Individual Medical Accounts
An individual retirement account for long-term care, often called an individual medical account (IMA), would give tax advantages to those who saved for their long-term care expenses. In contrast to an individual retirement account (IRA), which can be used for any retirement expense, the money accumulated in the individual medical account would be earmarked for long-term care services or private long-term care insurance. By encouraging private saving, an individual medical account would give people some degree of financial protection from catastrophic long-term care costs and the flexibility to construct a service package that best fit their needs.
Several proposals to establish individual medical accounts have been put forward by government agencies, Congress, and researchers. 1 At least two legislative proposals embodying this concept have been introduced in Congress. 2 Although specific features of proposed individual medical accounts vary, they have several common characteristics. Each year people could contribute up to a maximum amount to their individual medical accounts. Proposals differ on whether the contributions would be federal income tax deductions or tax credits, but in all proposals the interest earnings on deposited funds would be tax exempt. Upon reaching a certain age, people could begin withdrawing funds to pay for their long-term care needs or, in some proposals, acute care needs. Financial penalties would apply to money used for purposes other than long-term or acute care or withdrawn before the IMA owner had reached the specified age. All funds remaining at the death of the IMA owner would go to his or her designated heir.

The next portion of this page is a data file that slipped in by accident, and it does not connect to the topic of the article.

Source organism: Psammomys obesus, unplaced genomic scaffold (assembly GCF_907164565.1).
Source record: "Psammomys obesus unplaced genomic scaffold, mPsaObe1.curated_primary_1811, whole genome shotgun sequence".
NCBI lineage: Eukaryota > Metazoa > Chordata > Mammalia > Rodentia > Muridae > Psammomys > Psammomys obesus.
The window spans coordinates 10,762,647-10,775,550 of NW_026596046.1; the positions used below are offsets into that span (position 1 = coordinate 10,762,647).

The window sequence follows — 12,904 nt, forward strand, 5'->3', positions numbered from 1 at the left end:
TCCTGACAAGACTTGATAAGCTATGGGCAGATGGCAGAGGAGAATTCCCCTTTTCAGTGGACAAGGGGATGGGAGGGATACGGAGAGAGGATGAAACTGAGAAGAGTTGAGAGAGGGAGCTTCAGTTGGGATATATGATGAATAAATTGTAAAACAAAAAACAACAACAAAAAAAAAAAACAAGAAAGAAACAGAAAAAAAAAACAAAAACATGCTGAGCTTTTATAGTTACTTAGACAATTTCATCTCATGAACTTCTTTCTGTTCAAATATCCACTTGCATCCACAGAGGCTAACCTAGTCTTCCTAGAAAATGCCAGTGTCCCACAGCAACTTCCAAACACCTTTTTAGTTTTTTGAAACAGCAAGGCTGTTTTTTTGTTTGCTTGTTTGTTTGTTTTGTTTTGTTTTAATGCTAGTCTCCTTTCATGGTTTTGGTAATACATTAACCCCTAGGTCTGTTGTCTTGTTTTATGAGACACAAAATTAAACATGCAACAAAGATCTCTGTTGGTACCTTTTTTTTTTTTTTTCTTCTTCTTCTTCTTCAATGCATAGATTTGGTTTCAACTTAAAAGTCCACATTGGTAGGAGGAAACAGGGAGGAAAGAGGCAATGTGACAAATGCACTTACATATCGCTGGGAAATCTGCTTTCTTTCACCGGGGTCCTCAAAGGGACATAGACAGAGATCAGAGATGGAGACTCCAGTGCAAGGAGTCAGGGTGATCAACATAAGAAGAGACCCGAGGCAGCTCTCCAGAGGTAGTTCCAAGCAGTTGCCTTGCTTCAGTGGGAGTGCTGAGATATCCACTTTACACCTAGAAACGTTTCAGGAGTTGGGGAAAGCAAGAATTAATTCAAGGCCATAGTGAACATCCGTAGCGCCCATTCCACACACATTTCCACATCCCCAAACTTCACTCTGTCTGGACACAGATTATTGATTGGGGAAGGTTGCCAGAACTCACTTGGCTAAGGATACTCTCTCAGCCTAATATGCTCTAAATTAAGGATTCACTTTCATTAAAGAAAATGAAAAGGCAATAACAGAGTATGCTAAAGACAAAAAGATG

The United States has a low savings rate, and many economists believe that prospects for economic growth would be enhanced if